US Traffic Fatalities on the Rise Traffic picks up along with the fatality rate during the first quarter of the year.
More people are hitting the roads as the economy sees a slight improvement, but that has a downside when it comes to safety. According to National Highway Traffic Safety Administration (NHTSA) figures released Tuesday, the months of January through March saw an increase in the vehicle fatality rate from 0.98 deaths per 100 million vehicle miles traveled to 1.10 -- a 12.2 percent increase.
"If these projections for the first quarter of 2012 are realized, it will represent the second largest year-to-year quarterly increase in fatalities since NHTSA began recording traffic fatalities (1975)," NHTSA explained in its latest Traffic Safety Facts publication.
Though traffic volumes have increased, they were only up 1.4 percent between January and March of this year compared to the same period in 2011. Traffic is continuing to rise, according to the latest available Federal Highway Administration figures, Americans traveled 258.4 billion miles in May, a 2.3 increase from the previous year. The moving twelve-month average traffic volume for May remains in negative territory. At 2.945 trillion, the figure is the lowest it has been since the 2.934 trillion level seen in 2004. NHTSA officials avoided the temptation use the numbers as an excuse to advance particular public policies.
"While it is too soon to speculate on the contributing factors or potential implications of any increase in deaths on our roadways, it should be noted that the historic downward trend in traffic fatalities in the past several years -- a pattern which has continued through the early estimates for 2011 released recently that show deaths at a 60-year low -- means any comparison will be to an unprecedented low baseline figure," the agency explained. "It should be noted that the rate for the first quarter each year is traditionally significantly lower than the rates for the other three quarters, potentially due to, but not restricted to, the effects of winter weather. However, the winter of 2012 was also unseasonably warmer than usual in most areas of the country."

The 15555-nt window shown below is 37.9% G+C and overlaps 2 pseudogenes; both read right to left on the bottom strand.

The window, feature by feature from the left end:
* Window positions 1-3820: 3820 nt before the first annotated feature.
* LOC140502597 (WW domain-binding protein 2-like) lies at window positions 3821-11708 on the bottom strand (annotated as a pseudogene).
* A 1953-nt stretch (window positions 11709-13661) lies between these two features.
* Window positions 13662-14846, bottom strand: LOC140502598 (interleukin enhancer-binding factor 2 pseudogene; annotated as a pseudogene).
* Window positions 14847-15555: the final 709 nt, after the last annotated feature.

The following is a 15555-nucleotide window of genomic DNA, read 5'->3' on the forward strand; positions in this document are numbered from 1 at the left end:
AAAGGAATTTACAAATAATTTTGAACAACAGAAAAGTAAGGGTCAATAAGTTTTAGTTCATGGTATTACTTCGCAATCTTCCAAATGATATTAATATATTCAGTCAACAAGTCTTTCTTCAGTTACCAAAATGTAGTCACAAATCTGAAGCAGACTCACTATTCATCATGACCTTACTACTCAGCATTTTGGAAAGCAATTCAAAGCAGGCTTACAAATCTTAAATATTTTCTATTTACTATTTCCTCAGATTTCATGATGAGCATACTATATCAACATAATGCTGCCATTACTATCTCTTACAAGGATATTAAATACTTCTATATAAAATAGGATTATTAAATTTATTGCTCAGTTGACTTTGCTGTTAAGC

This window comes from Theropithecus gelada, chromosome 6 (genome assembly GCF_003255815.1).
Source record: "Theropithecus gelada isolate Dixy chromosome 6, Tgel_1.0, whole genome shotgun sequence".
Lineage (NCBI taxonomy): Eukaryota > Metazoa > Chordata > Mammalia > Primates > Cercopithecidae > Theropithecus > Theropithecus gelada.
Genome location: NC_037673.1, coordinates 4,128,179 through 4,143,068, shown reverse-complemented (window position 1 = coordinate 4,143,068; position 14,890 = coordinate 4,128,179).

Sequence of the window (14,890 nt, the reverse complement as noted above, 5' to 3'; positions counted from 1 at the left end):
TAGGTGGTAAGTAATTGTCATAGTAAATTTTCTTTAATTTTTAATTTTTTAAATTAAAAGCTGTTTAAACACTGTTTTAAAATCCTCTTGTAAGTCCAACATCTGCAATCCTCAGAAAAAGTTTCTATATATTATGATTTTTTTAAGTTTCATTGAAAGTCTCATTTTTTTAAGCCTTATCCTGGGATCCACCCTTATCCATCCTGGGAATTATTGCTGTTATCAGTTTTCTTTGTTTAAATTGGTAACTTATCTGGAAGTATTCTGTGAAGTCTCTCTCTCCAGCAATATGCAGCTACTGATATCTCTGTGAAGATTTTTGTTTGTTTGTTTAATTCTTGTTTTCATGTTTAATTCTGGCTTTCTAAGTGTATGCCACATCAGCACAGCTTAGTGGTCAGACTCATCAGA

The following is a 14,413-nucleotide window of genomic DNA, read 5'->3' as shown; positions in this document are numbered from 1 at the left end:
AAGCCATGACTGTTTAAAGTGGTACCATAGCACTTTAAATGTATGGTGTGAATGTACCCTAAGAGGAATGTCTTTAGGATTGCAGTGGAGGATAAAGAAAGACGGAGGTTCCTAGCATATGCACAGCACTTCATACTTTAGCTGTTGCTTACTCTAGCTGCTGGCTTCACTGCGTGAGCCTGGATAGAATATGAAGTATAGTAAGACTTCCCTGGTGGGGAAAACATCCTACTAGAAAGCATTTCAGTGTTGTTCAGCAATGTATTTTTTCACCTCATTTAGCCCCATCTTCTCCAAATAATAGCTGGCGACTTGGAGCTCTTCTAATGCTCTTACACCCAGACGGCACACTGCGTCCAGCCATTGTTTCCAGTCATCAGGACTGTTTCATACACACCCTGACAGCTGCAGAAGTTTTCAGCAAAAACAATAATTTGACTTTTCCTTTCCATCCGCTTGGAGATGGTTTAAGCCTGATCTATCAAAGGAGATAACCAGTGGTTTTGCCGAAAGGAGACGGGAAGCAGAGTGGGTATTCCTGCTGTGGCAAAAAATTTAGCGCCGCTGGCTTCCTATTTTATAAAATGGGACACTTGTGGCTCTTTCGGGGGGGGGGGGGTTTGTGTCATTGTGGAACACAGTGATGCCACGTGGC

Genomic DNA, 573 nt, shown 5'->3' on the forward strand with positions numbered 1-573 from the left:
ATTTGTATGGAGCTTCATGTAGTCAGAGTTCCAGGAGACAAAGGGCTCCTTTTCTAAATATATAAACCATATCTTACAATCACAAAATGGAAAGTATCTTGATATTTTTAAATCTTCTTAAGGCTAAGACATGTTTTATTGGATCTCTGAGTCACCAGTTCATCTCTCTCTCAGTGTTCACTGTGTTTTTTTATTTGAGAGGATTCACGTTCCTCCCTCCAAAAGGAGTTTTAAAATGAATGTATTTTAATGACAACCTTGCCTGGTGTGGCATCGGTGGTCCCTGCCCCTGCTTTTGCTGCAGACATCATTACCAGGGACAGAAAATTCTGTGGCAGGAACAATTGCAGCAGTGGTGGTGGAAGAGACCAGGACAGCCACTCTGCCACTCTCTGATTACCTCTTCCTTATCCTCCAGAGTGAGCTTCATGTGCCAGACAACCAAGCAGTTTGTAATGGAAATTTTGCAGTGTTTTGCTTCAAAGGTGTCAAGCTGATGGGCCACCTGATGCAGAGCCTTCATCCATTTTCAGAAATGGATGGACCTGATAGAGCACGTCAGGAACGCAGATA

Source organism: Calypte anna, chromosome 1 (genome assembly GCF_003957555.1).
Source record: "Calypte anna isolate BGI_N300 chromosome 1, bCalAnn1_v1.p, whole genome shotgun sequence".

The winter of 2012 averaged 36.8 degrees Farenheit across the US, making it the fourth warmest winter since 1896, according to the National Oceanic and Atmospheric Administration database.
The fatality rate remains significantly lower than it has been since 2008, and if the winter weather theory proves true, the rest of 2012 could still see a decline in overall accidents.